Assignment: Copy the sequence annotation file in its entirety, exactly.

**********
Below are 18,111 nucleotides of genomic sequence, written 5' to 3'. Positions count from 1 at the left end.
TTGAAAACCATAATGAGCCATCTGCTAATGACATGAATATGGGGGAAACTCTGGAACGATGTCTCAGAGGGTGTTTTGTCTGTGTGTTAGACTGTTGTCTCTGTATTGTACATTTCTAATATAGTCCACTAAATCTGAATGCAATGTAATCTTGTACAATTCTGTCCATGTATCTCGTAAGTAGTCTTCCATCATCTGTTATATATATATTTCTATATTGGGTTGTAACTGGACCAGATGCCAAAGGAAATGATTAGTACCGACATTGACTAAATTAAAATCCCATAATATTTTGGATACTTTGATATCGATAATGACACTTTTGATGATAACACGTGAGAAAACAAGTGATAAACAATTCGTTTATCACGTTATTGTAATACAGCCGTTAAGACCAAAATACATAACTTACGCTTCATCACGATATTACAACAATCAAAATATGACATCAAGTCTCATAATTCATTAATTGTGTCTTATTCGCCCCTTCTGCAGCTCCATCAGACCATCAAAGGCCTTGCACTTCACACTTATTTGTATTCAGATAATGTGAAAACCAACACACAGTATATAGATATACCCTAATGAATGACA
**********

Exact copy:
Below are 18,111 nucleotides of genomic sequence, written 5' to 3'. Positions count from 1 at the left end.
TTGAAAACCATAATGAGCCATCTGCTAATGACATGAATATGGGGGAAACTCTGGAACGATGTCTCAGAGGGTGTTTTGTCTGTGTGTTAGACTGTTGTCTCTGTATTGTACATTTCTAATATAGTCCACTAAATCTGAATGCAATGTAATCTTGTACAATTCTGTCCATGTATCTCGTAAGTAGTCTTCCATCATCTGTTATATATATATTTCTATATTGGGTTGTAACTGGACCAGATGCCAAAGGAAATGATTAGTACCGACATTGACTAAATTAAAATCCCATAATATTTTGGATACTTTGATATCGATAATGACACTTTTGATGATAACACGTGAGAAAACAAGTGATAAACAATTCGTTTATCACGTTATTGTAATACAGCCGTTAAGACCAAAATACATAACTTACGCTTCATCACGATATTACAACAATCAAAATATGACATCAAGTCTCATAATTCATTAATTGTGTCTTATTCGCCCCTTCTGCAGCTCCATCAGACCATCAAAGGCCTTGCACTTCACACTTATTTGTATTCAGATAATGTGAAAACCAACACACAGTATATAGATATACCCTAATGAATGACA